Unlike some traditional eCommerce platforms who impose a specific programming language, headless commerce allows your developer to build using any language or framework they are familiar with. This cuts down the learning curve to picking up and using a headless solution, and empowers your developers to be more confident in their ability to build exactly what you envision for your eCommerce experience.
4. Headless commerce can be cheaper
Some headless solutions may be much cheaper to run on scale that traditional platforms because each microservice scales to meet demand. For example, during a flash sale where you may see traffic spikes, your carts and payment systems would scale independently to meet the demand, and then scale back down during quieter periods,
5. Headless commerce lets you integrate with any tools
Being able to seamlessly tailor your architecture to meet your own business circumstances is often the key to a successful eCommerce strategy.
Introducing the headless approach allows you to choose best-of-breed tools for different parts of your eCommerce project and easily glue them together and orchestrate them in a way that they work seamlessly.
Having separate tools for different parts of your overall architecture makes it easier in future to swap parts out and replace with more modern versions without having to make changes to your full eCommerce stack.
6. Headless commerce makes optimization easier
With legacy, monolithic platforms, it can often take weeks or even months to be able to make updates and changes to your eCommerce store meaning the ability to easily react to changes in the consumer technology landscape is limited. Consumer behavior moves fast, and if you can’t keep up with what they want, your eCommerce business may suffer.
These days, testing and optimizing your experience is key to winning customers. Amazon and Netflix are two prime examples of companies constantly iterating on their user experience to see what works for their market, and you should be able to do the same for your business. Headless commerce makes it really easy to deploy changes; you can run multiple tests at once and optimize based on these as quickly as you like to constantly improve your commerce experiences.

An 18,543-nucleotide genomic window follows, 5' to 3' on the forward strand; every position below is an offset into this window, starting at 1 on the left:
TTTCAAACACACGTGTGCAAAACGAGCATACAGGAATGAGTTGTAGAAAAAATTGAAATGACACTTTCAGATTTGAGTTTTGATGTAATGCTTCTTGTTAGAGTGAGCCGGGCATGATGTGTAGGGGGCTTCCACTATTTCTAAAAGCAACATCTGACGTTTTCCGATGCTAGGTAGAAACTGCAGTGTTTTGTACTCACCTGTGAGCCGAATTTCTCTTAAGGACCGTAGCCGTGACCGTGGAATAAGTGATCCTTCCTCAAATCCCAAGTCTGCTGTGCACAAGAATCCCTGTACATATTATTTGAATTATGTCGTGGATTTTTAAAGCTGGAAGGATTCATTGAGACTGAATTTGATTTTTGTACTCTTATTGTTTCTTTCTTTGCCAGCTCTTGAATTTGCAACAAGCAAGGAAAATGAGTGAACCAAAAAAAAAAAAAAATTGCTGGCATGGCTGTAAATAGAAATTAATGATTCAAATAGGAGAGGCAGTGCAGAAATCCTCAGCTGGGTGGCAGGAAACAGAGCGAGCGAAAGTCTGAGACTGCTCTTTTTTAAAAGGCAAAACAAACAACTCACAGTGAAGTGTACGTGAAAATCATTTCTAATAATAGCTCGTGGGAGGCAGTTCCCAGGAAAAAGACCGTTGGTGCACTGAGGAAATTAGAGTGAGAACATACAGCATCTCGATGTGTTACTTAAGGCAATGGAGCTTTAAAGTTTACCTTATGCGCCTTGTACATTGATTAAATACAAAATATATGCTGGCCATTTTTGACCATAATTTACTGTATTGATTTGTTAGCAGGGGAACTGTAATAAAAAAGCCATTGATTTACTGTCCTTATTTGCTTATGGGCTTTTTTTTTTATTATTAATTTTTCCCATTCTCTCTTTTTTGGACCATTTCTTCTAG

7. Headless commerce lets you add transactional functionality to existing user interfaces
If you already have a content site for your products but it’s not yet transactional for example, with headless commerce, your separate user interface layer can be plugged into commerce backend logic without having to disrupt your overall technology stack. A good example of this is Moltin Shopkit which allows you to embed commerce into any existing website or blog, fast and then scale to new experiences when you need to.
8. Headless commerce can help improve website performance
Due to the separation of front and backend architecture, headless commerce solutions tend to work faster, be more responsive and easier to maintain or update.
Is headless commerce right for me?
If any of the above reasons are on your eCommerce strategy wish list, then a move to a headless commerce architecture is probably right for you.
However, the headless commerce approach isn’t the right one for everyone. If you’re looking for an all-in-one generic solution where you get everything you need for an eCommerce store in one box or you need to run your data and store it on your own internal servers, then a more traditional platform might still be a good choice for you.
It all comes down to what your individual and business needs are and what your long term eCommerce vision looks like.